Private equity inflows are on declineCash inflows into private equity funds decreased this year amid a misselling fiasco that spooked investors last year, industry data showed Sunday.
According to the Korea Financial Investment Association (Kofia), private equity funds under management came to 411.25 trillion won ($354 billion) as of Thursday, compared with 412.4 trillion won at the end of last year. Last year, private equity attracted 79 trillion won of investment, with the average cash inflow reaching 6.6 trillion won per month. In December alone, 6.77 trillion won was funneled into private equity.
But the pace of cash inflows slowed this month as investors shunned the risky but high-return generating investment tool.
Korea’s financial regulator is planning to punish the heads of two commercial lenders for their improper sales of derivative-linked products this month, according to industry sources.
In October, the Financial Supervisory Service (FSS) said about 20 percent, or 3,954 cases, examined may violate laws or internal rules on the selling of derivatives, but further investigation is needed into the two leading lenders - Woori Bank and KEB Hana Bank.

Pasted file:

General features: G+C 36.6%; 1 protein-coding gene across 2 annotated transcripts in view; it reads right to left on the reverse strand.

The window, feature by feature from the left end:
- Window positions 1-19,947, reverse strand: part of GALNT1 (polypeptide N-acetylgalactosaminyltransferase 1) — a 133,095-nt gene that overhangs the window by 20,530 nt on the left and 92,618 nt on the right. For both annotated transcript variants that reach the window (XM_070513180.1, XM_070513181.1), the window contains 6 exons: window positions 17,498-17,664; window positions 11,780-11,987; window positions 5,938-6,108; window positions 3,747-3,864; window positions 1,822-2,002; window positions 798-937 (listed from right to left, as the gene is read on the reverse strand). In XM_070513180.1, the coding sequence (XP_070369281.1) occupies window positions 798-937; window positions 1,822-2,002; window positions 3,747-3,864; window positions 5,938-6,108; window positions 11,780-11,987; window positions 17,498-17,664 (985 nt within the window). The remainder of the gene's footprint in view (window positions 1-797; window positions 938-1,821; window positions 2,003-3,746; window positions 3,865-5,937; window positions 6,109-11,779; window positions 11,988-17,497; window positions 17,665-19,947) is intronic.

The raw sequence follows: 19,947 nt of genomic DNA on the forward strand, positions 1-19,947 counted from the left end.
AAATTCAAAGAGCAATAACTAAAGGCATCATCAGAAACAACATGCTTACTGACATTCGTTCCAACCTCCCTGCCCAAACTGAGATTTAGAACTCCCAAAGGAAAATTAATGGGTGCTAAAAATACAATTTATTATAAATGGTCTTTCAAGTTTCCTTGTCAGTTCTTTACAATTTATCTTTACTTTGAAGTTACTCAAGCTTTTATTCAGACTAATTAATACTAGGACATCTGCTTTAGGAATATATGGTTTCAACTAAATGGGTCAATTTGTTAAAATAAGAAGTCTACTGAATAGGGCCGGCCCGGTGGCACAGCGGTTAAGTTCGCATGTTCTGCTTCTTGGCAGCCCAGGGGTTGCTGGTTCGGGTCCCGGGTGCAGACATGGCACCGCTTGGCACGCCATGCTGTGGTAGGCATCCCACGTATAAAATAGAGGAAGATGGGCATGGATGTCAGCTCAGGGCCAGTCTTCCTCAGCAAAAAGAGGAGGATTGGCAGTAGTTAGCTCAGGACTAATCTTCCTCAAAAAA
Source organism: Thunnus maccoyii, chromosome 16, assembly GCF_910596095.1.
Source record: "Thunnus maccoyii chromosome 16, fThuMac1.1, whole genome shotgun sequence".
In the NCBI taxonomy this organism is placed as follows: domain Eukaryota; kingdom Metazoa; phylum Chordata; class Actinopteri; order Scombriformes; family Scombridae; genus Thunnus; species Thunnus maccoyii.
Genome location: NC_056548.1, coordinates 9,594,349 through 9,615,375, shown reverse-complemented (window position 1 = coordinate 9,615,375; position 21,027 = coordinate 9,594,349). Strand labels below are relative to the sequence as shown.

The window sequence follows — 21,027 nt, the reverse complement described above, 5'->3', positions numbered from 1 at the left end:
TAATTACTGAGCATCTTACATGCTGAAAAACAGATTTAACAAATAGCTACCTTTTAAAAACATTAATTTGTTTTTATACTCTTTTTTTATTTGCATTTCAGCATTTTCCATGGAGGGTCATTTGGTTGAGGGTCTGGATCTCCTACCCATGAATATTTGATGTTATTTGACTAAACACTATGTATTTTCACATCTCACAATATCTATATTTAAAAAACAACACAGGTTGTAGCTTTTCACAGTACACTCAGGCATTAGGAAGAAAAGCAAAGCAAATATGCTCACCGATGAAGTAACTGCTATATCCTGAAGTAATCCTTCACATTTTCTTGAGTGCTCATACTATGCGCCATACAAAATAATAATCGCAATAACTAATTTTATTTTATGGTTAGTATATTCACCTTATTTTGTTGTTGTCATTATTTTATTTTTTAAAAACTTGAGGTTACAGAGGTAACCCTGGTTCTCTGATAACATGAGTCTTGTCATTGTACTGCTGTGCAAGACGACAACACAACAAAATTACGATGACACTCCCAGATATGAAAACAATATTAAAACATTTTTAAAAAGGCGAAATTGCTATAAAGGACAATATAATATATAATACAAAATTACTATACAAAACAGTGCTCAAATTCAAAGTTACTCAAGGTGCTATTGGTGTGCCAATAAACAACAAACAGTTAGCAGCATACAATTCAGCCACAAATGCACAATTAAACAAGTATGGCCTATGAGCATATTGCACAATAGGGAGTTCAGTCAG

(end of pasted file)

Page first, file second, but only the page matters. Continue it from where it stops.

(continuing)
Some financial firms were suspected of failing to offer enough information to investors or of violating internal rules that protect elderly customers when they sold the derivatives, according to the FSS.
Since mid-August, the FSS has been probing Woori Bank, KEB Hana Bank, brokerage firms and asset managers that sold the derivative products linked to foreign interest rates.
In late November, the FSS said the two banks should compensate losses up to 80 percent for the misselling of derivatives linked to interest rates.
The derivatives are structured to track the performance of constant maturity swaps - swaps that allow the purchaser to fix the duration of received flows on a swap of government bonds of the United States or Britain or the yield of Germany’s 10-year state bonds.
The products turned into losers as bond yields in the United States, Britain and Germany unexpectedly sunk amid speculation that central banks in major economies may aggressively slash their interest rates.
Meanwhile, local banks are planning to file a lawsuit against Lime Asset Management, which amassed money via banks for such improper products.
The company faced suspicions that it had engaged in trading irregularities to bolster fund yields. In late October, Lime Asset Management was forced to freeze withdrawals from funds worth nearly 850 billion won because it failed to liquidate assets to meet redemption requests by clients.
More in Finance
Dollar's weakness pushes won to 30-month high
Kospi hits another high on chipmaker optimism
Eight companies agree to share credit card data
Loans to self-employed grow at slower pace in third quarter
Credit card payments in Korea rise in October on year